Valuing the trade chips: Detroit Tigers

Trades

Players

Will they or won’t they? That’s the choice facing the Tigers as they decide whether to trade their best chip or not.

On the one hand, Matthew Boyd has the highest trade value of any of their obvious chips, and it isn’t even close. He’d bring back a significant return, as you’ll see below. Further, they know they waited too long to trade Michael Fulmer when interest was high on him about a year ago, and his value has since declined significantly, so they may not want to make the same mistake twice.

On the other hand, Boyd has three more years of control after this one, and he’s only 28, so one could argue that they’re better off keeping him around for their next contention window. After all, they have some good pitching prospects coming, and will have more money to spend in the market after 2020 when Jordan Zimmermann’s contract expires, which figures to be around the same time they’ll look to be competitive again. With that in mind, they could even look to extend Boyd and view him as a future anchor to the young staff.

So let’s look at the most likely trade chips for the Tigers, and their values as we have them as of June 2019 (values in $Ms):

  • Boyd: 37.1
  • Norris: 14.0
  • Greene: 5.2
  • Castellanos: 2
  • Harrison: 1.6
  • Hardy: 1.3
  • Beckham: 1.2
  • Mercer: -0.8
  • Ross: -2.6

Zimmermann: -35.6

As you can see, GM Al Avila doesn’t have a lot to work with here. Although we’ve included swingman Daniel Norris, we don’t think there will be a lot of interest him this summer as he doesn’t fit the profile of what teams are looking for at the summer trade deadline – he’s still a longer-term project, albeit one with some upside left.

Reliever Shane Greene, on the other hand, will be a hot commodity, and we think he’ll go at the high end of his range because of that. He has one more year of control after this one, which adds to his appeal.

Avila has been trying to trade slugging outfielder Nicholas Castellanos for some time now, to no avail. But we think he’ll definitely go this summer, because he’s in his walk year, and at this point Avila will have no choice but to take the best offer he gets for him. We think there will be interest, as Castellanos’ bat will help a contending team, albeit more likely one in the AL, as he has negative defensive value.

It’s also possible swingman Blaine Hardy will receive some mild interest, but there isn’t much value left there. Unlike last year, where he was used as a starter with enough success that he drew interest from the A’s, among others, this year he’s been used exclusively as a reliever, with disappointing results. As such, he won’t garner much of a return.

After that, the pickings get even slimmer. Josh Harrison is injured. Jordy Mercer and Gordon Beckham are low-value journeymen; Tyson Ross has disappointed; and Jordan Zimmermann has a huge underwater contract, a no-trade clause, injury troubles, and unattractive stats. And we won’t even mention Miguel Cabrera’s contract.

So let’s start by exploring sample trades for Boyd:

Option 1: Tigers get OF Lazaro Armenteros, SS Jorge Mateo, and 3B Sheldon Neuse from the Athletics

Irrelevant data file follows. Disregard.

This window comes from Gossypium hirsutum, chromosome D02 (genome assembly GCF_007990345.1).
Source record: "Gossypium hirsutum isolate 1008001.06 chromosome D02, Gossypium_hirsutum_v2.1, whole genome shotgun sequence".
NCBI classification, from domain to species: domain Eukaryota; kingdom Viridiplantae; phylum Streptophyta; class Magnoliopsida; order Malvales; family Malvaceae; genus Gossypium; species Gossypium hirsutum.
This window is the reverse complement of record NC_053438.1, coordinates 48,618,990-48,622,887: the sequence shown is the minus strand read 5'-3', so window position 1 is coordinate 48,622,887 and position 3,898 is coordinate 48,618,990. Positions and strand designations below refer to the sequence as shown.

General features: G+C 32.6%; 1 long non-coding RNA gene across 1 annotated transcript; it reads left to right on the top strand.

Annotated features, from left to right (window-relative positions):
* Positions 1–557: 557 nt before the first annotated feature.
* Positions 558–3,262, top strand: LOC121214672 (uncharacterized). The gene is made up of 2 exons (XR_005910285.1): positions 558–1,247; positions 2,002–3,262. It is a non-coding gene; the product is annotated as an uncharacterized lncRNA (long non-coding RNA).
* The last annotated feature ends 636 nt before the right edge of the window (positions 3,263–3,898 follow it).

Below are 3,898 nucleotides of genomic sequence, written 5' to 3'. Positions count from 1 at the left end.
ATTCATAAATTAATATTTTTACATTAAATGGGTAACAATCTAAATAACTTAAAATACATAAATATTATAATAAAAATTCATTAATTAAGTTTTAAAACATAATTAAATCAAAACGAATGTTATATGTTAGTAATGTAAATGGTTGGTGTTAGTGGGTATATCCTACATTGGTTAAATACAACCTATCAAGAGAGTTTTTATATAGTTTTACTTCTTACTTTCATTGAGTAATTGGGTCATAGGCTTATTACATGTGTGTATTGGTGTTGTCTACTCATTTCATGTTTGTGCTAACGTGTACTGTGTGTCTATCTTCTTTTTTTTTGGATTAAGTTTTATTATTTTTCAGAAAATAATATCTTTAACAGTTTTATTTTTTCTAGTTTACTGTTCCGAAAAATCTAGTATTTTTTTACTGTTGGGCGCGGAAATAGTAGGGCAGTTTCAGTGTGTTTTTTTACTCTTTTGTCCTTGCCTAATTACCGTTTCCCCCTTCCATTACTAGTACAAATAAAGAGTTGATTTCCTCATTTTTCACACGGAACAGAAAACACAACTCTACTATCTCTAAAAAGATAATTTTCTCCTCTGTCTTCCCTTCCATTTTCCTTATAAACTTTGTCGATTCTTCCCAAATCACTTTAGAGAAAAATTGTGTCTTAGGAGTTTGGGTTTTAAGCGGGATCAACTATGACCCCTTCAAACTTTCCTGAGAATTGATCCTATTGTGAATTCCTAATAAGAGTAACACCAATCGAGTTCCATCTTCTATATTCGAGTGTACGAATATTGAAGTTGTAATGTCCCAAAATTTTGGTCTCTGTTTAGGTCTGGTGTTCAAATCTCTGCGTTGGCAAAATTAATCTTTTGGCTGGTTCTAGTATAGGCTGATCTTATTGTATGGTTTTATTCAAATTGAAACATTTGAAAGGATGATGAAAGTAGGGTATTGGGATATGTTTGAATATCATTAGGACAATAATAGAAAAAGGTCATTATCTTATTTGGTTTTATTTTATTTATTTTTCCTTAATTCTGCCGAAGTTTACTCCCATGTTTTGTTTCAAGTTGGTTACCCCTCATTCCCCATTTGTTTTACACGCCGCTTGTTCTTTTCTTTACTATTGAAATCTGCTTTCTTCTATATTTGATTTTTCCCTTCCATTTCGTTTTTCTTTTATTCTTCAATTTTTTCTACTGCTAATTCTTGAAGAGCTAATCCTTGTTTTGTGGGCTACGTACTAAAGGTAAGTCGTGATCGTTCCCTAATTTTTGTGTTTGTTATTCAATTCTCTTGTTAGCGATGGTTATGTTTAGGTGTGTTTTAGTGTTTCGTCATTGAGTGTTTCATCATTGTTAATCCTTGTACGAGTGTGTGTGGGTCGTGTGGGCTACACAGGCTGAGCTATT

Since the Tigers have a plethora of pitching prospects coming, they know they need to stock their farm with more quality position players. This trade does exactly that, netting them three of the A’s top prospects – albeit ones who occupy the A’s second tier. Armenteros has high upside as a power bat; Mateo has been hot at AAA and brings speed and defense as well as a hit tool; and Neuse profiles as a regular 3B with a strong hit tool and arm. Boyd fits the A’s need for a top, reliable starter. This is a package high on quantity, with reasonable quality.

Option 2: Tigers get OF Drew Waters and P Jasseel De La Cruz from the Braves

This is a smaller package that emphasizes quality over quantity, as Waters’ stock has been climbing to the point where his value is almost equal to that of Boyd. De La Cruz sweetens the deal, and also makes sense from the Braves’ standpoint as he is Rule 5-eligible this year.

Option 3: Tigers get 1B/OF Yordan Alvarez from the Astros

And this is a straight 1:1 deal. Alvarez has been tearing up AAA and looks like an impact bat for years to come. He brings little defensive value, however, so he profiles as a middle-of-the-lineup presence only, albeit a strong one.

Now let’s look at what Greene might return.

Option 1: Tigers get C Connor Wong and RHP Yadier Alvarez from the Dodgers

Wong has some upside behind the plate (and is likely blocked by higher-ranked catching prospects in the LA system) and Alvarez may be attractive as a turnaround candidate, as he was once a top prospect but has such severe control problems that he’s likely reached rock bottom in the Dodgers system.

Option 2: Tigers get OF Brennen Davis from the Cubs

Davis was a second-round pick in the 2018 draft who’s shown immediate results in his pro career, and as such offers the upside the Tigers may be seeking as a return for Greene.

And for Castellanos, let’s try one match:

Tigers get OF Gilberto Jimenez from the Red Sox

Jimenez is an 18-year-old who is off to an excellent start in his stateside career. Castellanos may be a fit as a bench bat to strengthen the Red Sox lineup even further and help them close the gap in the AL East. It’s a plus that Red Sox GM Dave Dombrowski knows Castellanos from his previous years as the Detroit GM.

So if the Tigers decide not to trade Boyd this summer, they don’t have much to work with. If they do, it will accelerate their rebuild.

 

About the Author

John Bitzer

John Bitzer

Founder and editor of baseballtradevalues.com